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Midweek Musings: The Three Away Days That Heralded Our Downfall

The recurring issues that plagued our play-off dream were common enough to pinpoint in just three matches.

Reading v Swansea City - Sky Bet Championship Photo by Richard Heathcote/Getty Images

So, alas, it’s all over. Reading’s excellent start that left them at one stage eight points clear at the top has now been reversed. The Royals sit eight points outside the play-offs, with no hope of a late surge. It’s still been a season of serious growth: the run of one win in nine games can’t entirely erase that truth. That said, it’s clear that missing the play-offs is a serious disappointment to both the fanbase and the team themselves.

Often, watching the games over that nine-match stretch, I was left with a sense of deja vu. There was a sense that Reading were repeating the same mistakes over and over: capable of understanding what was going wrong, but not capable of decisively fixing it. Thanks to that sense of repeated mistakes, I think it’s possible to point to three away games as exemplifiers of everything that began to go wrong over the past three months.

This is of course a little reductive. Other moments in other games surely cost us as well, but these three away days neatly sum up what went wrong. They serve as tent poles for when the sinking feeling began to set in, and they’re what I’ll focus on today to hopefully help you with your grieving process for a season that has now come to an end.

Preston North End 0-0 Reading

Sunday January 24, 25 games played, five points clear

Reading v Millwall - Sky Bet Championship Photo by Catherine Ivill/Getty Images

Stop me if you’ve heard this one before in recent months: despite the Royals’ pressure throughout the second half, the goal just eluded us, and we had to settle for a point.

Usually, the logic is clear when you’re looking to get promoted: you win your home games and you draw your away games; anything else is a bonus. Preston were still looking good at this point in the season, sitting just eight points and four places behind Reading, and had already decisively beaten us at the Madejski. A tight 0-0 draw then, in which the Royals had the better of the contest, doesn’t seem like a bad result when considered in isolation.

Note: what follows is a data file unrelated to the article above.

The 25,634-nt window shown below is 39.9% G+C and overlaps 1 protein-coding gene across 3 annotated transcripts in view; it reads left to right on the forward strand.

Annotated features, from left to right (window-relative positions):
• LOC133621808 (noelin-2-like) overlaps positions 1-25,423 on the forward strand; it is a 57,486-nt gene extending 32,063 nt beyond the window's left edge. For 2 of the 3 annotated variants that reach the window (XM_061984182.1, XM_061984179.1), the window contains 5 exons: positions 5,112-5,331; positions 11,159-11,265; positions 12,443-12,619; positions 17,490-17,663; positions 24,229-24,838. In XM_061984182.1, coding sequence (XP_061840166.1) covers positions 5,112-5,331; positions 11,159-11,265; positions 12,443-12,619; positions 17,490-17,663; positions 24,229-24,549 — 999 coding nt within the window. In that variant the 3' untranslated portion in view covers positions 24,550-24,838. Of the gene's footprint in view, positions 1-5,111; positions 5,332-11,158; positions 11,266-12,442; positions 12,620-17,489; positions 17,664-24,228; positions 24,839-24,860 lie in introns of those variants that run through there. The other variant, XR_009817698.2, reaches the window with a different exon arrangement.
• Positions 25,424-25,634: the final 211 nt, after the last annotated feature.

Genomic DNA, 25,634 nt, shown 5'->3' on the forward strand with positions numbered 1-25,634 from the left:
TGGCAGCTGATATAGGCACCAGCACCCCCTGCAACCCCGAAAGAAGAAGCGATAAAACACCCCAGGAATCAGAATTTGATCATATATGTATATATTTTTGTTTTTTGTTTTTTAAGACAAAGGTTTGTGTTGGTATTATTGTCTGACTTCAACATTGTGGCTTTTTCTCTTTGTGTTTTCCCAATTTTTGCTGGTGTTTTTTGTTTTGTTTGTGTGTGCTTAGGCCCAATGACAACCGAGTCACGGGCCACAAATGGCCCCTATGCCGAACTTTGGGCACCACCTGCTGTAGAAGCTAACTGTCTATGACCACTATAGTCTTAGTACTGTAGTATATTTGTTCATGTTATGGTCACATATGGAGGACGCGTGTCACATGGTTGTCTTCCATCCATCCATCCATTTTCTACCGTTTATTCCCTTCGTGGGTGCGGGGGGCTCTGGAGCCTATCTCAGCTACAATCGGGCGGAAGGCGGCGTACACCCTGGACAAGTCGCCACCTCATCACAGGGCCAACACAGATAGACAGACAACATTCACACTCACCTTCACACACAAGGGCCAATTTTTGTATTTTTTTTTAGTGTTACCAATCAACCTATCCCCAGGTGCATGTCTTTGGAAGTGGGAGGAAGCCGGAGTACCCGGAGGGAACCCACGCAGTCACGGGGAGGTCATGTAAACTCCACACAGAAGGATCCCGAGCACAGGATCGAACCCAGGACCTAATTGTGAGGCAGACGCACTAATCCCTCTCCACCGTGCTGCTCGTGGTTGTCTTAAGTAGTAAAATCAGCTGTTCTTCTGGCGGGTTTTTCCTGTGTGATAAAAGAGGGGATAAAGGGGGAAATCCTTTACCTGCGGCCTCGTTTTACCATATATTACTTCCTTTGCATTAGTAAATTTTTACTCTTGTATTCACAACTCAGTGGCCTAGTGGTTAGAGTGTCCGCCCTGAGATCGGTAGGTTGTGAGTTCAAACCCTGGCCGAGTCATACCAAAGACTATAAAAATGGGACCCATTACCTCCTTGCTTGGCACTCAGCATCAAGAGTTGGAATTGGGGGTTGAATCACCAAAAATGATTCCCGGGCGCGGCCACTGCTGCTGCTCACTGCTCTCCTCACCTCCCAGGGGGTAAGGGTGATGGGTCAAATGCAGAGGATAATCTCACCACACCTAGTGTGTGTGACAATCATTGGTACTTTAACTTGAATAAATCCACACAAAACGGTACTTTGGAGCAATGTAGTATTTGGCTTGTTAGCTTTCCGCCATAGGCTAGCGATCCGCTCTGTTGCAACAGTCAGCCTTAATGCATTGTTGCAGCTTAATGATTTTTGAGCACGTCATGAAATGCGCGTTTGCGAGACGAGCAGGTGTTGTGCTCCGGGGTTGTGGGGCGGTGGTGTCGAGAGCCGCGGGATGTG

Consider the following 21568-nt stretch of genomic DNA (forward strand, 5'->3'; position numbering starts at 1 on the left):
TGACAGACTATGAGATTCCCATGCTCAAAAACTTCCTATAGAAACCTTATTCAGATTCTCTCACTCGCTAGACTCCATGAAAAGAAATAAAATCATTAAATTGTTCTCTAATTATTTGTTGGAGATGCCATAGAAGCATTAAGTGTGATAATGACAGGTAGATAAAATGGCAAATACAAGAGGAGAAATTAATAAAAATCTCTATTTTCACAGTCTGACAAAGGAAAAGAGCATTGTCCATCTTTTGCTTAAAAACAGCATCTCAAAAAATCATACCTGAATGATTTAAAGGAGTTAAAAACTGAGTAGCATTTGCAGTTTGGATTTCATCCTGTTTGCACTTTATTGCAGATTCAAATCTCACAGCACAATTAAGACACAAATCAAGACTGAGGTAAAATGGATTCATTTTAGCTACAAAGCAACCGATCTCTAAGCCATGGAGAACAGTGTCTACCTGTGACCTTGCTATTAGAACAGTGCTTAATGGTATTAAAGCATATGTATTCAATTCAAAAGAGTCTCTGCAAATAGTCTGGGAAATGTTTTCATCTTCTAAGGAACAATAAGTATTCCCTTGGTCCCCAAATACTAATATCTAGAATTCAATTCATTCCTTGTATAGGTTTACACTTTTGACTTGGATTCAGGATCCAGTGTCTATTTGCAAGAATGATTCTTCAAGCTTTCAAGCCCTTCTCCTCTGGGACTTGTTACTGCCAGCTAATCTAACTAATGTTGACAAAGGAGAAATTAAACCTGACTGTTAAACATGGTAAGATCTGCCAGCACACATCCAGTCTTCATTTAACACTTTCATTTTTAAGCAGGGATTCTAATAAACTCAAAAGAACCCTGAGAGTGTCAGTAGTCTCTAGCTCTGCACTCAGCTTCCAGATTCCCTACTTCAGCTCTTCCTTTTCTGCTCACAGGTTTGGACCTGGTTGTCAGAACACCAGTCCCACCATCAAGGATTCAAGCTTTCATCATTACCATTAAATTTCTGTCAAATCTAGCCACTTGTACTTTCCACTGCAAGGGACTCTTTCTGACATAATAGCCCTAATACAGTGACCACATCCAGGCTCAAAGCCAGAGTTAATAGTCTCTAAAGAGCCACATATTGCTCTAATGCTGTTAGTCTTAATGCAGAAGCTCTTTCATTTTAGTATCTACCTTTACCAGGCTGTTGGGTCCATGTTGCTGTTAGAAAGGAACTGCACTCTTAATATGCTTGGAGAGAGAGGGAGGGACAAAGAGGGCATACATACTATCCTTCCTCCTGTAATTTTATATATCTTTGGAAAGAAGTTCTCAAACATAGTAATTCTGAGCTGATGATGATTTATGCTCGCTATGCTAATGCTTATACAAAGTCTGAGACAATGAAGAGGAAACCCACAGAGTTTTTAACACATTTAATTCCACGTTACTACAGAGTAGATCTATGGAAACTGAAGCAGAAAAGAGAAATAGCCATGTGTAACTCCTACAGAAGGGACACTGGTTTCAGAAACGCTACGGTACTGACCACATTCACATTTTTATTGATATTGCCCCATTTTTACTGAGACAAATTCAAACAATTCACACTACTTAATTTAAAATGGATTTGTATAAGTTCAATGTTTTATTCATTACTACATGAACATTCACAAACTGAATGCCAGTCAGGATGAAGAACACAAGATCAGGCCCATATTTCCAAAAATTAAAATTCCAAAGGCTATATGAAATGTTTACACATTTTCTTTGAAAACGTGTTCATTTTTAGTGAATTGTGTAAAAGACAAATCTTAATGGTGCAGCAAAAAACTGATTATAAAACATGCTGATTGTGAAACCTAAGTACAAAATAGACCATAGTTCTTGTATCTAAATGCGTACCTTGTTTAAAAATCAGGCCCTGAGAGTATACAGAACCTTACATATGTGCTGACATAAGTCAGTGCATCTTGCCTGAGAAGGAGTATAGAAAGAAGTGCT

This game would unfortunately show the first signs of a dip in Joao’s form however, when he flashed a penalty low and wide in the 83rd minute. We couldn’t have known it at the time, but this event, along with others that came soon after, seemed to cause a change in Joao’s mental state that has persisted ever since.

I wrote an article after this game about how it left me feeling frustrated. At the time, I opined that it was “good frustration”, and that it showed how far we have come. After our run of one win in nine games, that statement seems just a little optimistic, and the frustration experienced at Deepdale became all too common as the season went on.

There were many games in the final months that felt as though the fates had simply conspired to stop Reading from scoring that day: this was simply the first of them.

Wycombe Wanderers 1-0 Reading

Tuesday February 23, 32 games played, five points clear

Wycombe Wanderers v Reading - Sky Bet Championship Photo by Richard Heathcote/Getty Images

This really feels like the moment the team started fearing the worst. Despite our early-season win against Wycombe feeling anything like the formality some other teams saw this year, expectations around the fanbase were rightly that this was a game you had to be winning comfortably if you really were a play-off team. So when it all went wrong, the first seeds of doubt began to creep in, seemingly for the team as well as the fans.